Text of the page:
In what appears to be its trademark this season, the Yale women’s ice hockey team went from a winning effort to a lackluster performance during away games against the University of Vermont and Dartmouth over the weekend of the Yale-Harvard football game.

The Bulldogs (3-4-2, 1-1-0 ECAC) notched their first Eastern Collegiate Athletic Conference (ECAC) victory in a 3-1 drubbing of lowly Vermont (3-9-1, 0-4-0 ECAC) at the Gutterson Fieldhouse on Nov. 21.

Mired in the basement of the ECAC standings with the worst record in the league, the Catamounts gave Yale a scare by scoring the first goal of the game. Rookie Marla Straight connected on a tape-to-tape pass with Kattie Anderson in front of Yale netminder Sarah Love ’06 and Anderson slapped the puck past Love’s shoulder at 6:45 of the first period. Seventy-five seconds later, Yale answered with a game-tying goal when center Kelsey Johnson ’07 assisted right wing Lisa Jacque ’06 with a shot from the side.

The Elis grew stronger as the game continued. With great individual effort, left wing Sheila Zingler ’07 scored an unassisted goal to put Yale up for good at 9:30 of the second period. Zingler circled the net, crashed the crease and chipped the puck over the stick of Vermont goaltender Kami Cote for the game-winning goal.

Yale iced the game in the waning minutes of the third period when forward Kristin Savard ’07 added a power-play goal thanks to Kelsey Johnson’s second assist of the game. Although Vermont pulled its goaltender for a sixth attacker with 1:15 remaining, it could not bridge the gap in the 3-1 score. The Bulldogs outshot Vermont 30-22 and 12-5 in the final period.

Despite a victory, the contest left a bittersweet taste for some Yale players.

“We were obviously happy to win the game, but I don’t think we came out in the beginning of the game as strong as we could have,” captain Kristin Kattleman ’04 said. “I’ve seen our team play better than we did against Vermont. We obviously played well enough to win, but we all knew we could have played better.”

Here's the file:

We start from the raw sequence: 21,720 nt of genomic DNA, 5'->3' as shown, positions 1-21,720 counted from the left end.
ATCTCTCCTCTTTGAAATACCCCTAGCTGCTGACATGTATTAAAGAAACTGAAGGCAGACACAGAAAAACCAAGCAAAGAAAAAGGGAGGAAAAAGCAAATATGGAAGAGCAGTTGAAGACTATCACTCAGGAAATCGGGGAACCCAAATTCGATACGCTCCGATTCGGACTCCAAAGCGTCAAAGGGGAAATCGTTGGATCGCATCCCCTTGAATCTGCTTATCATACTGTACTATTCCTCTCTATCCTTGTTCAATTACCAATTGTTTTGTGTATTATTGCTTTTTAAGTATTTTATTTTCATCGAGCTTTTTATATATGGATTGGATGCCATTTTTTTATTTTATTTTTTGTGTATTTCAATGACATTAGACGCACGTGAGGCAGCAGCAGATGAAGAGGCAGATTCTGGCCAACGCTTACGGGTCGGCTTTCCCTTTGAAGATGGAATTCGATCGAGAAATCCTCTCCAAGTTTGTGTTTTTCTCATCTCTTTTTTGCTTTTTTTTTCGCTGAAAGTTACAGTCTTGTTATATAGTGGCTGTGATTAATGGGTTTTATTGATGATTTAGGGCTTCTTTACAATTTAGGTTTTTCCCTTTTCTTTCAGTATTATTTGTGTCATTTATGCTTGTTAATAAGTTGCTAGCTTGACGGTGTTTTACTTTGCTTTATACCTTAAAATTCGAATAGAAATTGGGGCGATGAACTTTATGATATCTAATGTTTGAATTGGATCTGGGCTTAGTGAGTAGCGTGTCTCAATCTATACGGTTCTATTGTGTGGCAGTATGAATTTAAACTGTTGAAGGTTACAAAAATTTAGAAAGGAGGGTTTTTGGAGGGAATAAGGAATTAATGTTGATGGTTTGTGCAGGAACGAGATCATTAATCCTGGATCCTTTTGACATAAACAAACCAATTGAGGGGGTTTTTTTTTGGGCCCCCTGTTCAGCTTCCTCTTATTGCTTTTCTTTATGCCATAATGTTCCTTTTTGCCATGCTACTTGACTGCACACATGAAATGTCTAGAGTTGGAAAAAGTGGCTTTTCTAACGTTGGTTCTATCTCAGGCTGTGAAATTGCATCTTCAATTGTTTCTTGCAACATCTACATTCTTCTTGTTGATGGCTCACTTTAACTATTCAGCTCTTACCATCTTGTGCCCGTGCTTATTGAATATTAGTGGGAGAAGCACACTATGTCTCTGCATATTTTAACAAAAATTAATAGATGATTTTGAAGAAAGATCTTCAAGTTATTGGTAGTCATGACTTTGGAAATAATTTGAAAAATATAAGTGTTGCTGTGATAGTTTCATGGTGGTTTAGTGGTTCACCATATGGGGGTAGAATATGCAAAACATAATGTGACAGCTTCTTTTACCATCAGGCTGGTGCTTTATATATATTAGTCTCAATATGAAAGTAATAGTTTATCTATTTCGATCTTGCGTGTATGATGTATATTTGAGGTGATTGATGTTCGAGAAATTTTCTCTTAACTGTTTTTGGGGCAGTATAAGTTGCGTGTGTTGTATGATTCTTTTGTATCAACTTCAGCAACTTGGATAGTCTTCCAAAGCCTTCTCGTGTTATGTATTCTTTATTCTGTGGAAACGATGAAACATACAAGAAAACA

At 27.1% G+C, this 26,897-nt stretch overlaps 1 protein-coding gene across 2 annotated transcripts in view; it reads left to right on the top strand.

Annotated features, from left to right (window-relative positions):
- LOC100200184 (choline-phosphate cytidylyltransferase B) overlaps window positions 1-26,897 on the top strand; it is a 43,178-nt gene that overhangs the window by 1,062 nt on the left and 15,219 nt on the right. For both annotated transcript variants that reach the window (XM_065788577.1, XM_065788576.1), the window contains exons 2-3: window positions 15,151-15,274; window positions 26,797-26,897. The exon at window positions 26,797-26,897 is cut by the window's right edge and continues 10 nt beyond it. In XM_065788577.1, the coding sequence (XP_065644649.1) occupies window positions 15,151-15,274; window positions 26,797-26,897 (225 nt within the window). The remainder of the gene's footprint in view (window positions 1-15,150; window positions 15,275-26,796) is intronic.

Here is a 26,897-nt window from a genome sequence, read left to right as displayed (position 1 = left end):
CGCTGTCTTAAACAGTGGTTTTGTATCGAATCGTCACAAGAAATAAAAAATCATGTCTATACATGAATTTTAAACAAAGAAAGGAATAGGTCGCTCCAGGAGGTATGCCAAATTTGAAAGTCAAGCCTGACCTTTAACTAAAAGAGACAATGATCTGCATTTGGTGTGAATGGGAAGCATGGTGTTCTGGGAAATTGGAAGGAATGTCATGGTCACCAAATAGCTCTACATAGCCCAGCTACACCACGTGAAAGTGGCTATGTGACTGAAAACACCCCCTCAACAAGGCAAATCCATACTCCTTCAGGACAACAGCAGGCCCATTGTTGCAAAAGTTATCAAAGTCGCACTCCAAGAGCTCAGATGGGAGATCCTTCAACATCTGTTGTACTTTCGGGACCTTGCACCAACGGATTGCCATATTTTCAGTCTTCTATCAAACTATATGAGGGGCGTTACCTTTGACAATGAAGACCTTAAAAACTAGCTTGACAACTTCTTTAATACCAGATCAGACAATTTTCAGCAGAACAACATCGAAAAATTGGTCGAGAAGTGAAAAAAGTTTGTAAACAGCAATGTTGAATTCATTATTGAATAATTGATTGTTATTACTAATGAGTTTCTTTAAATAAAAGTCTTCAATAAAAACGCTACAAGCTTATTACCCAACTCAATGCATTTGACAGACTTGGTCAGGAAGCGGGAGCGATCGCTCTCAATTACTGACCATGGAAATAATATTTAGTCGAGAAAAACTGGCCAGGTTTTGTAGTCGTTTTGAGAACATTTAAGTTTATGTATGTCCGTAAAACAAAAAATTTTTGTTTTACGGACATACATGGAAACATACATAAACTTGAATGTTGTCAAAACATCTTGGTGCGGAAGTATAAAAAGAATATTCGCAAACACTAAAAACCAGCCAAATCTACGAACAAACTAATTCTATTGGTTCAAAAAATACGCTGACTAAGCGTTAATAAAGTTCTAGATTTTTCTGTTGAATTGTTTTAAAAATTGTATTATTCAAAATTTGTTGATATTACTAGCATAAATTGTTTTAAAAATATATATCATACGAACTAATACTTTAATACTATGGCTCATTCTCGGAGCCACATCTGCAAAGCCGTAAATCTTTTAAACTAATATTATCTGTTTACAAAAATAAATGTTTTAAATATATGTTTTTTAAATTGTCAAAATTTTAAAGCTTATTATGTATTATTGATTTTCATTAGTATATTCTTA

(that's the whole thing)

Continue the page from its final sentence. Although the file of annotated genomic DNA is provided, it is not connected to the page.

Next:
While playing less-than-perfect hockey did not stop Yale from beating the worst team in the ECAC, the Bulldogs could not get away with a poor performance against the best — Dartmouth — on Nov. 22.

In a game where first-period play proved crucial, the Big Green (8-1-0, 4-0-0 ECAC) dominated the Elis with a lopsided 6-2 victory. Dartmouth owned the scoreboard in the first 20 minutes, racing off to a 3-0 lead on the strength of two goals from Tiffany Hagge and one from Meagan Walton.

“Before the game, we knew we had to come out really tough and be pumped and ready to play,” Kattleman said. “We were really excited to play, but we were almost scared of [Dartmouth] when the game began.”

Just as it had fewer than 24 hours earlier against Vermont, Yale responded with an aggressive surge in the second period. Forward Jenna Spring ’07 — the Elis’ points leader with 2 goals and 5 assists this season — scored the first of her two goals 3:39 into the period to bridge the deficit to 3-1. But Yale’s comeback was undermined by unanswered Dartmouth goals from Danielle Grundy and Sarah Clark at 10:38 and 15:38, respectively.

Yale replaced Love with Nicolette Franck ’04 in the net to begin the third period, but it made little difference. Hagge completed her hat trick and Dartmouth ran the score to 6-1 before Spring added a short-handed tally with less than two minutes left in the game. Spring’s two goals came from only 13 Yale shots taken on net throughout the game. By contrast, Dartmouth peppered Love and Franck with 40 shots.

“We are usually aggressive, but in that game we were hesitant and almost in awe of them,” Kattleman said. “We weren’t doing the little things like clearing [opposing] players from the front of our net and [not] allowing them to score from the wide wing. I think if we concentrated on our game, we could have kept the score closer than it was.”

Polar performances have defined the season for the Bulldogs. In eight games up to and including the Dartmouth match, Yale recorded no consecutive wins or losses. But Friday’s 3-2 loss at Princeton gives Yale its first losing streak of the season.

“We come out flat a lot which is something we really need work on,” Spring said. “We are just really inconsistent with our starts. We went into Vermont with more confidence. [Dartmouth] was a little more intimidating and we’re a young team who hasn’t seen their competition yet and it definitely played a factor.”